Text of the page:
PRESS BRIEFING BY THE UNITED NATIONS INFORMATION SERVICE
Rhéal LeBlanc, Chief of the Press and External Relations Section at the United Nations Information Service in Geneva, chaired the hybrid briefing, which was attended by the representatives and spokespersons for the Office for the Coordination of Humanitarian Affairs, the United Nations Conference on Trade and Development, the United Nations Development Programme, the World Health Organization, the World Meteorological Organization, the United Nations Refugee Agency, and the Global Fund to Fight AIDS, Tuberculosis and Malaria.
Pakistan floods appeal
Jens Laerke, for the Office for the Coordination of Humanitarian Affairs (OCHA), informed that the United Nations was issuing a flash appeal of USD 160 million as part of a six-month response plan to react to the worst floods in Pakistan in decades. Over 1,000 people had died and over one million homes had been damaged so far. Some 500,000 people, displaced by the floods, were sheltering in temporary accommodation. Some 3,500 kilometres of roads were damaged, informed Mr. Laerke. The six-month emergency plan, which was being launched today, focused on three key objectives: delivering lifesaving and livelihood assistance; preventing large outbreaks of communicable diseases; and making sure that people could access protection and assistance in a safe and dignified way. The UN was already supporting the response, but the people of Pakistan urgently needed international solidarity and help. The flash appeal funds would provide 5.2 million people with food, water, sanitation, emergency education, protection and health support. Responding to questions, Mr. Laerke explained that the launch was led by the Government of Pakistan, which was also leading the overall response, with the support of the United Nations.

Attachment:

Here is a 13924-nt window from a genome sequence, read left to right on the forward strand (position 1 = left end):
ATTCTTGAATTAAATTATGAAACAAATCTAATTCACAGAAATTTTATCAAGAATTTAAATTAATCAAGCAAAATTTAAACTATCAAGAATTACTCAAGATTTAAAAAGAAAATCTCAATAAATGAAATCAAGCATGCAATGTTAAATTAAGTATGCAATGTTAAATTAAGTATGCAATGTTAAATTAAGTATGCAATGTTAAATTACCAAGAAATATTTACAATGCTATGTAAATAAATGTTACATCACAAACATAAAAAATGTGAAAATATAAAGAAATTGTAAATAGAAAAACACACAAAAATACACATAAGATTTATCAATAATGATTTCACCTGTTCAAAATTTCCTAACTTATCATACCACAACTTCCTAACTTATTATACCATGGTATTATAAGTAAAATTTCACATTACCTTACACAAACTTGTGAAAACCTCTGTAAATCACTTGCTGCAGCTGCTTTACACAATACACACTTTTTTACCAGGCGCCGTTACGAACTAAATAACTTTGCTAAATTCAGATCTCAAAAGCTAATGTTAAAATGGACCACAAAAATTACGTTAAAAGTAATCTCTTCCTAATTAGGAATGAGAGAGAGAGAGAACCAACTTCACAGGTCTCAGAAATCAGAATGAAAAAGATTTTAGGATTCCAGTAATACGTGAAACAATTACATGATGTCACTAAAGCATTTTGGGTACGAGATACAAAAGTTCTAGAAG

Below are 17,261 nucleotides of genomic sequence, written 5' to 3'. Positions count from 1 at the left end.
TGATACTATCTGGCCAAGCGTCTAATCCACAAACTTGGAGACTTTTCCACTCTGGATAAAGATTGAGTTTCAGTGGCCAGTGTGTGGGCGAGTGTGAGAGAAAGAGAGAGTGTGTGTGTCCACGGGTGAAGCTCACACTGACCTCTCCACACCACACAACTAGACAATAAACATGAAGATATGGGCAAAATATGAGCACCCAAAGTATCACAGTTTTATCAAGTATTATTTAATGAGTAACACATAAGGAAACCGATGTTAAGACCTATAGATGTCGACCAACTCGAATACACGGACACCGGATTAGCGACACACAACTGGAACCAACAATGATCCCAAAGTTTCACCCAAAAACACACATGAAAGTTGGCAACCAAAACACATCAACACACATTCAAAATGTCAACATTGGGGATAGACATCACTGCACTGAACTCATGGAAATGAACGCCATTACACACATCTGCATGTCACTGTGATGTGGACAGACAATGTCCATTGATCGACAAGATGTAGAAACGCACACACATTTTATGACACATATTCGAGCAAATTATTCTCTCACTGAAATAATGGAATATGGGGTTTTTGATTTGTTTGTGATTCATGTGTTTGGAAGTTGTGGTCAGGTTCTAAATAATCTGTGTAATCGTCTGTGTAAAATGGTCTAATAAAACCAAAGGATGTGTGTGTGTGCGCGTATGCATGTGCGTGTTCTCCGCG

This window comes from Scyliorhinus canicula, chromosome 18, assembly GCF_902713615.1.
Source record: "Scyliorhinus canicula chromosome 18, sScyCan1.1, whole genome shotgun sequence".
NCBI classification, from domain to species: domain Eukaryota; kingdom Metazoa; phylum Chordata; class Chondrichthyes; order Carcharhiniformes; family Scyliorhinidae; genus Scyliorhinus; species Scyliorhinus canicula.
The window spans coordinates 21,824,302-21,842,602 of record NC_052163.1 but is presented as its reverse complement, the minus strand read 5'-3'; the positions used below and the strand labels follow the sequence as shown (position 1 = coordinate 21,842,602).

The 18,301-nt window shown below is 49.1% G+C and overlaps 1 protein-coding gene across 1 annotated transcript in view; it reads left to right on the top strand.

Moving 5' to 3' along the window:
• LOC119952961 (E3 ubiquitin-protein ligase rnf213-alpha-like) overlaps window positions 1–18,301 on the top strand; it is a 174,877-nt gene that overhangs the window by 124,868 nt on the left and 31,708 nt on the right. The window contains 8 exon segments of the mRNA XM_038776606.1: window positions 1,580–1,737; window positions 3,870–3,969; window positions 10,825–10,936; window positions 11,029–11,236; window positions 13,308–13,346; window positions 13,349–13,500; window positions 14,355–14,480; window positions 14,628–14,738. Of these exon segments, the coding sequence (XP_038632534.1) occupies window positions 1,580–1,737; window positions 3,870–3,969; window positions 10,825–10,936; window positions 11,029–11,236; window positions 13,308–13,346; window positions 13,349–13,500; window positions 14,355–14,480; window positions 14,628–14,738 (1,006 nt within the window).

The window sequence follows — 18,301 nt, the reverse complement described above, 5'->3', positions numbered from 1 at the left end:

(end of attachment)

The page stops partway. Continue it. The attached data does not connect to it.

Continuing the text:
Christian Lindmeier, for the World Health Organization (WHO), added that flooding did not only mean that people were drowning, but they were also suffering from crash injuries and traumas, electrical shocks, lack of safe drinking water, damaged health facilities, and many other issues. Pregnant women were experiencing immense problems accessing health facilities, for example. Therefore, the call for emergency funding was paramount.
Clare Nullis, for the World Meteorological Organization (WMO), stressed that the weather was becoming more extreme because of the climate change. Just some months back, Ms. Nullis reminded, Pakistan had been experiencing an extreme heat wave and droughts. Now, India and Pakistan were both experiencing above-average rainfalls, and the Pakistani meteorological service had been issuing warnings for a while.